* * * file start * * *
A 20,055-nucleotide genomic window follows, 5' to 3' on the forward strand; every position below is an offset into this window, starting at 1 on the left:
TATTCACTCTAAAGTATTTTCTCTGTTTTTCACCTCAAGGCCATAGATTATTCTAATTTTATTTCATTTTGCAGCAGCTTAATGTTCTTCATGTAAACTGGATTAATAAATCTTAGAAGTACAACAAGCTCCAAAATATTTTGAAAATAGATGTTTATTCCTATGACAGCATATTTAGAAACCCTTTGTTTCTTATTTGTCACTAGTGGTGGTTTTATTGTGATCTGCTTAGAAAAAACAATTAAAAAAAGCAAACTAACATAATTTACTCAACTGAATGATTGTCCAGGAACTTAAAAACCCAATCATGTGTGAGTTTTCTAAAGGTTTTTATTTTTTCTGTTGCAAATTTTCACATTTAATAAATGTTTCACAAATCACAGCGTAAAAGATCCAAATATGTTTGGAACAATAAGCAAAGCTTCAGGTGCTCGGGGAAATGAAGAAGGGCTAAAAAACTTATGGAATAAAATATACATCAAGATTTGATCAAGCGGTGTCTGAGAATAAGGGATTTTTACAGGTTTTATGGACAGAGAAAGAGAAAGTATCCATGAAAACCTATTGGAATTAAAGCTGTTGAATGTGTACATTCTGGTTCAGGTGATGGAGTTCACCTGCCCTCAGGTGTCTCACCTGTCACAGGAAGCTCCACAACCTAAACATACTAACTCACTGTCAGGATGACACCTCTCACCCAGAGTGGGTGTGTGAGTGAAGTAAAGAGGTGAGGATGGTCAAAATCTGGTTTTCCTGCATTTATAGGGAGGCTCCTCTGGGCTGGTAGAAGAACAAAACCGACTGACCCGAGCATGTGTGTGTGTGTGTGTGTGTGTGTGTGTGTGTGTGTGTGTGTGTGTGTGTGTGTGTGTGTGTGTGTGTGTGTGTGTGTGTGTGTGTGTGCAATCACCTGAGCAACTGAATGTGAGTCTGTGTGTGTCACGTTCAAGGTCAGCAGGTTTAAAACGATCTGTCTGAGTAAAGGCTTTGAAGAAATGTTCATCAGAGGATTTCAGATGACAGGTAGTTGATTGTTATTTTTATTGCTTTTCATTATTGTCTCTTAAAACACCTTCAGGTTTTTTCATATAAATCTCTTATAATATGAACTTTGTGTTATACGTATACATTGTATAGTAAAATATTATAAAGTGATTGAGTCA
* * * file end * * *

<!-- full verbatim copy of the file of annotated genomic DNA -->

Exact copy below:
A 20,055-nucleotide genomic window follows, 5' to 3' on the forward strand; every position below is an offset into this window, starting at 1 on the left:
TATTCACTCTAAAGTATTTTCTCTGTTTTTCACCTCAAGGCCATAGATTATTCTAATTTTATTTCATTTTGCAGCAGCTTAATGTTCTTCATGTAAACTGGATTAATAAATCTTAGAAGTACAACAAGCTCCAAAATATTTTGAAAATAGATGTTTATTCCTATGACAGCATATTTAGAAACCCTTTGTTTCTTATTTGTCACTAGTGGTGGTTTTATTGTGATCTGCTTAGAAAAAACAATTAAAAAAAGCAAACTAACATAATTTACTCAACTGAATGATTGTCCAGGAACTTAAAAACCCAATCATGTGTGAGTTTTCTAAAGGTTTTTATTTTTTCTGTTGCAAATTTTCACATTTAATAAATGTTTCACAAATCACAGCGTAAAAGATCCAAATATGTTTGGAACAATAAGCAAAGCTTCAGGTGCTCGGGGAAATGAAGAAGGGCTAAAAAACTTATGGAATAAAATATACATCAAGATTTGATCAAGCGGTGTCTGAGAATAAGGGATTTTTACAGGTTTTATGGACAGAGAAAGAGAAAGTATCCATGAAAACCTATTGGAATTAAAGCTGTTGAATGTGTACATTCTGGTTCAGGTGATGGAGTTCACCTGCCCTCAGGTGTCTCACCTGTCACAGGAAGCTCCACAACCTAAACATACTAACTCACTGTCAGGATGACACCTCTCACCCAGAGTGGGTGTGTGAGTGAAGTAAAGAGGTGAGGATGGTCAAAATCTGGTTTTCCTGCATTTATAGGGAGGCTCCTCTGGGCTGGTAGAAGAACAAAACCGACTGACCCGAGCATGTGTGTGTGTGTGTGTGTGTGTGTGTGTGTGTGTGTGTGTGTGTGTGTGTGTGTGTGTGTGTGTGTGTGTGTGTGTGTGTGTGTGTGTGCAATCACCTGAGCAACTGAATGTGAGTCTGTGTGTGTCACGTTCAAGGTCAGCAGGTTTAAAACGATCTGTCTGAGTAAAGGCTTTGAAGAAATGTTCATCAGAGGATTTCAGATGACAGGTAGTTGATTGTTATTTTTATTGCTTTTCATTATTGTCTCTTAAAACACCTTCAGGTTTTTTCATATAAATCTCTTATAATATGAACTTTGTGTTATACGTATACATTGTATAGTAAAATATTATAAAGTGATTGAGTCA